Govt helps primary sector prepare for droughts
A new $500,000 fund will help farmers and growers prepare their businesses to recover from drought as the economy gets moving again.
The fund will provide advisory services that usually cost $5000 to equip rural businesses with professional and technical advice to help them recover from and better prepare for future drought.
“As we rebuild the economy following the effects of a global pandemic, we have an opportunity to build back better than before and factor in resilience for our productive primary sector,” says Agriculture Minister Damien O’Connor.
“So far this year, the Government has invested $17 million to help drought-stricken regions recover from what many are saying is the worst drought in living memory. It has affected all of the North Island and a good portion of the South.
“Although there has been a bit of rain relief recently, it takes steady rain at the right time to get grass growing again."
The flow-on effects of water shortages and low feed availability take a long time to fully recover from and some farmers will be dealing with the effects of this drought for a year or more.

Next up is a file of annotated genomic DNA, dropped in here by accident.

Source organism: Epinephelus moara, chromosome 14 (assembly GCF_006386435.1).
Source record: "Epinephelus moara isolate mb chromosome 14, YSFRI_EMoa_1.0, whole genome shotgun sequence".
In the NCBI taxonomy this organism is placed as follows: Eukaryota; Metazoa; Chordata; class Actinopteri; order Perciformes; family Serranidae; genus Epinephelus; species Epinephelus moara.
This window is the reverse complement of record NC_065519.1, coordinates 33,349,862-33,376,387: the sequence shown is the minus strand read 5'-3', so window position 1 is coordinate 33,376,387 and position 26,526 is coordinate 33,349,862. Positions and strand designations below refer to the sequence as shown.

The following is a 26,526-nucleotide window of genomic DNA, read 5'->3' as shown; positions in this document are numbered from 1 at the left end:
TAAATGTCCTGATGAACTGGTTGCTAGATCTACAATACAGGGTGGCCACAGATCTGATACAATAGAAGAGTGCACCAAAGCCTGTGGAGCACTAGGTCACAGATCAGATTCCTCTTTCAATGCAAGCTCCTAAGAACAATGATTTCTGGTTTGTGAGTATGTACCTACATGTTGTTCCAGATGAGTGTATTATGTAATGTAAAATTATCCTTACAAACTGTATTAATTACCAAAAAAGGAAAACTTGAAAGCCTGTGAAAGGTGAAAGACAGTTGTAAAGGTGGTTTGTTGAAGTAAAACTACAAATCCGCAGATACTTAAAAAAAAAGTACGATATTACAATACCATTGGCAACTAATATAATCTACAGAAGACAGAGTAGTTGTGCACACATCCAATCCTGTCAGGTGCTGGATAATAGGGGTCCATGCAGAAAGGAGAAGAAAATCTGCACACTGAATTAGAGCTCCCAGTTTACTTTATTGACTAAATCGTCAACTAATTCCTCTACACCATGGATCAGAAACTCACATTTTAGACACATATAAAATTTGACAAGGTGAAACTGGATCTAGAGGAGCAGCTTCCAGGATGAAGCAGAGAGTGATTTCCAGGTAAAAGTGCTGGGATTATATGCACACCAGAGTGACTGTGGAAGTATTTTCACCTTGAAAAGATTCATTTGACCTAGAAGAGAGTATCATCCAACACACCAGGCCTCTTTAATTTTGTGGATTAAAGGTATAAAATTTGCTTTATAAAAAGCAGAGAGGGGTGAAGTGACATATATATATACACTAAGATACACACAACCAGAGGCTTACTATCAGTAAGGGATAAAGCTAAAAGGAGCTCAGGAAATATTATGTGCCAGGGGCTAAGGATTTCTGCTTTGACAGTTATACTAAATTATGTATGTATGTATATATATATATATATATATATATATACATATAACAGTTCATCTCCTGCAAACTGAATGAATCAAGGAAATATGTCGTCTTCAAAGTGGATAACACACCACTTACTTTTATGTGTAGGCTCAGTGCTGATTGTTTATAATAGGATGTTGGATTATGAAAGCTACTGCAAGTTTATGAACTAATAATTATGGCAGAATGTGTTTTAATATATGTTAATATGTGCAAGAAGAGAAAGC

”One of the unusual consequences of the drought has already started to be noticed by consumers – that being the paler colour of our butter.
“As the saying goes ‘you are what you eat’. The same goes for cows. New Zealand’s unique pasture-based farming system gives our butter a wonderful yellow colour," says Damien.
He says the shortage of grass and reliance on supplementary feed has meant our butter has started to turn white.
"A return to yellow will maintain our competitive advantage in our export markets.
“We know that, with climate change, we can expect more acute weather events so it’s important we help farmers and growers get their businesses ready for future drought.
“Key to recovery is making good decisions, based on sound advice. The purpose of this new fund is to ensure our farmers and growers can tap into this advice.
“The fund will address the longer-term issues but there are also ongoing, acute issues that need to be addressed with urgency. Access to feed is the biggest acute issue so two feed coordinators are in place as of today, one in the North Island and another in the South, to make sure available feed gets from where it is to where it’s most needed.
“The primary sector has shown time and again it has the strength, resilience and ability to recover from tough times and come back stronger than ever. I have every faith that – with this support – they’ll get through this too.’’